Monday, April 24, 2017

Clamps & Gaskets: News Roundup for Weeks 13/14, 2017.

Clamps and Gaskets: weekly roundup
A bi-weekly, non-comprehensive roundup
of news of beer and other things.

Weeks 13/14
26 March - 8 April 2017

  • 8 April 2017
    Re-brand and prosper: The Brewers Association should dissolve itself and reconstitute as the United States Brewers Association for practical, logical, and historical reasons.
    —Via YFGF.

  • 7 April 2017
    By partisan vote, Neil Gorsuch confirmed to United States Supreme Court, capping a year-long fight by the Republican party to restore a conservative tilt to court —including a year-long refusal to even grant a hearing to President Obama's nominee, Merrick Garland— returning court to traditional nine-justice make-up.
    —Via Washington Post.

  • "Pretty good. Not bad at all!"
  • 7 April 2017
    No! Prohibition did NOT end on 7 April 1933. That's 'Fake News.' What did happen was that Congress, constitutionally, redefined the legal meaning of "intoxicating."
    —Via YFGF.

  • 6 April 2017
    Don Rickles, the insult comedian whose aggressive delivery belied his engaging smile, has died at age 90.
    Frank Sinatra had his own favourite Rickles story: the comic interrupted his dinner at the Sands in Las Vegas one night to say he wanted to impress his date, who didn’t believe he actually knew the singer. When he’d finished his meal, Sinatra went over to Rickles’s table. “Hi, Don, how the hell are you?” Rickles looked up. “Not now, Frank. Can’t you see we’re eating?”
    —Via The Guardian.

  • 5 April 2017
    'Own-premise' sales volume (i.e., at the brewery sales) in 2016 was 2.3 million barrels, or approximately 9.4% of the production volume of small and independent brewers (9.5% of domestic sales volume and about 1% of overall U.S. beer sales volume). Up 2% over 2015, that growth in 'own-premise' sales is coming more from the proliferation of production breweries that begin with onsite as a large portion of their business model rather than a strong shift within existing breweries toward onsite sales.
    —Via Bart Watson, chief economist for [U.S.] Brewers Association.

  • 7,714 operating brewery licenses in U.S. (April 2017)
  • 5 April 2017
    As of 30 March, there were 7,714 breweries with active TTB permits in U.S. (By comparison, there were 2,343 in 2010.)
    —Via Lester Jones, chief economist for National Beer Wholesalers Association, at YFGF.

  • 4 April 2017
    Another canary in the 'craft'-beer-mine? BridgePort Brewing Company, a 30+ year veteran of craft brewing, is cutting about half of its brewing staff "in order to keep pace with the rapidly evolving craft beer market in Oregon."
    —Via Portland Business Journal.

  • 3 April 2017
    Absurd Maryland bill HB 1283: jeopardizes Guinness' move to the state AND harms the state's existing craft brewing industry. As beer author Jeff Alworth tweeted:
    This is incredibly asinine. What on earth is Maryland thinking? These laws wouldn't have been defensible in 1985; now they're madness.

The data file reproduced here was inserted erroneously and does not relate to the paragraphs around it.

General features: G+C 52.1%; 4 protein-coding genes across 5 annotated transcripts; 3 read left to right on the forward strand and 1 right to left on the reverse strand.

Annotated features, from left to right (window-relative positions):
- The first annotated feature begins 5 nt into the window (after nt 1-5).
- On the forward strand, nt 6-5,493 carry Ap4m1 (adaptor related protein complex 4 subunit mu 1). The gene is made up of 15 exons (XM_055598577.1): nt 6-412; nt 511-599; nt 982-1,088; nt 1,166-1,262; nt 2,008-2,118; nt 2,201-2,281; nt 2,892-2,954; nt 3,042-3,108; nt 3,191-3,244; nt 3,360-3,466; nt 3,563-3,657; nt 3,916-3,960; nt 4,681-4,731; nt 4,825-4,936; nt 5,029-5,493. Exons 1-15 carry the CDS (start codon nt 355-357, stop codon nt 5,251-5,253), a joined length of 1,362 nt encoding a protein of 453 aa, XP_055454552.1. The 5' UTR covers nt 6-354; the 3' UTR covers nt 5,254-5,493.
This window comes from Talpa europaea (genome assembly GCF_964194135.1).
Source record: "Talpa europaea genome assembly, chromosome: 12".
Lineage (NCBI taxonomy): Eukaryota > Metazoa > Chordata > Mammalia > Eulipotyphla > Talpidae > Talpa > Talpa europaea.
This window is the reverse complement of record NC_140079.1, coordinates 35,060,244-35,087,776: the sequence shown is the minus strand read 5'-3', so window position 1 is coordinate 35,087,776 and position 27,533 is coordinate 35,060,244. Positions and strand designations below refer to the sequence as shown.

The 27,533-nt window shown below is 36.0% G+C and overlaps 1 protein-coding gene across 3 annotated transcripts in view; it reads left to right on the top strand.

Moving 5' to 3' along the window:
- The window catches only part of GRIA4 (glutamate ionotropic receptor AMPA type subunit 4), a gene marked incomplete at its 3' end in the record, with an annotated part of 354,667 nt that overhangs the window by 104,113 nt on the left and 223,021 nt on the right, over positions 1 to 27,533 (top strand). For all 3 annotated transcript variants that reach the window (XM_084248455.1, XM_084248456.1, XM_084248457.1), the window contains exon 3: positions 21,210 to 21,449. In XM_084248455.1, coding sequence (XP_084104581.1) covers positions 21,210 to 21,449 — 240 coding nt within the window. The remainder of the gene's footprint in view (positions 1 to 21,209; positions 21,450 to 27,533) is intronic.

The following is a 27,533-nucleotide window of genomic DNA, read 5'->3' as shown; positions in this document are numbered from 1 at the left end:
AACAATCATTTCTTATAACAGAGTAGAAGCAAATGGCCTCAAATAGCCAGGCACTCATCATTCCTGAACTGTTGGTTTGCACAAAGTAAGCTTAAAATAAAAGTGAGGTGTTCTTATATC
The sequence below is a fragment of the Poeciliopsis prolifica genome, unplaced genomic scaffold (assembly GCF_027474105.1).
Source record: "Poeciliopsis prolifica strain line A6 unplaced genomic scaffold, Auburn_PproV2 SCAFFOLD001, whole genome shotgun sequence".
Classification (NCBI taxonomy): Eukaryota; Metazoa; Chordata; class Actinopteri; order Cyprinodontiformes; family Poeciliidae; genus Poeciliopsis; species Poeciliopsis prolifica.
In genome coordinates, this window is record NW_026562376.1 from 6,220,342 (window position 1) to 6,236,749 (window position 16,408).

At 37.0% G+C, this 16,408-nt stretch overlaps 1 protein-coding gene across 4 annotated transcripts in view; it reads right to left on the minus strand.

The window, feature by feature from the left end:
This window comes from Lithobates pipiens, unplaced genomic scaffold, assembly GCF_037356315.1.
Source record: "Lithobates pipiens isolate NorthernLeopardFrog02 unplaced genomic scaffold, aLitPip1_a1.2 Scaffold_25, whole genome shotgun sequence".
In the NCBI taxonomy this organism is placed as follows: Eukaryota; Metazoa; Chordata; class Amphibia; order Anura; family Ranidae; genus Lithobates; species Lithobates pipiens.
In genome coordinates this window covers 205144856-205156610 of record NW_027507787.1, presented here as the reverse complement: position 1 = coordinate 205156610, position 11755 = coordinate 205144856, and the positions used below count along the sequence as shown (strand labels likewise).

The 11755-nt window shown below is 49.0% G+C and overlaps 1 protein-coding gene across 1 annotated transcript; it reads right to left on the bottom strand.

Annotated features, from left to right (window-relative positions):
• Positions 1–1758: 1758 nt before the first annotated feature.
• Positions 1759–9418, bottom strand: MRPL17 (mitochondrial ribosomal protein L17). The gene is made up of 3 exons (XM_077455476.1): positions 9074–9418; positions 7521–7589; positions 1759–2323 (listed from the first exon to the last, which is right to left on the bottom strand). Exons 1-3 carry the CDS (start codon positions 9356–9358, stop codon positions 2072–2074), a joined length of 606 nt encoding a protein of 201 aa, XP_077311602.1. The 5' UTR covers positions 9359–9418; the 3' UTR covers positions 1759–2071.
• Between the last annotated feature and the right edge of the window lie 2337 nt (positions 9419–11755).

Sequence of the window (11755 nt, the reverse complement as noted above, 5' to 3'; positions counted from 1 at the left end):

—Via Baltimore Sun.

  • 31 March 2017
    William T. Coleman Jr. —who championed the cause of civil rights, was a key member of the legal team that litigated Brown v. Board of Education, the landmark desegregation case in which the Supreme Court declared state laws establishing separate public schools for African American and white students to be unconstitutional, served as only second African-American Cabinet Secretary (United States Secretary of Transportation under Gerald Ford)— has died at age 96.
    —Via NAACP Legal Defense and Educational Fund.

  • 30 March 2017
    From the moment a brewery is taken over, its beers may cease to exist – or be replaced by inferior substitutes – at any time, and there’s nothing anyone outside the new owner company can do about it. The new owner hasn’t bought beers, it’s bought brands and their market share. If the new owner is genuinely committed to making decent beer, the beer backing up those brands may continue to be good, but even that can’t be guaranteed – and, of course, the new owner can’t actually be held to account by anyone else. Even when the new owner continues to make a particular beer the old way, nobody can tell whether they’re going to start cutting corners or simply stop making it – let alone stop them doing so.
    —Via Phil Edwards, at Oh, Good Ale.

  • 29 March 2017
    British Prime Minister Theresa May triggers Article 50, marking the formal start of the United kingdom's exit from the European Union (EU), its so-called "Brexit."
    —Via National Public Radio.

  • 29 March 2017
    Master cellarman Mark Dorber defines cellarmanship:
    To promote the most beauty in each cask of beer by developing the most interesting range of sound aromas and flavours; by nurturing wherever possible high levels of natural carbonation consistent with each beer style and, moreover, by serving each beer in a manner and at a temperature that enhances its aroma and flavour profile and creates an appropriate mouthfeel.
    —Via YFGF.

  • 28 March 2017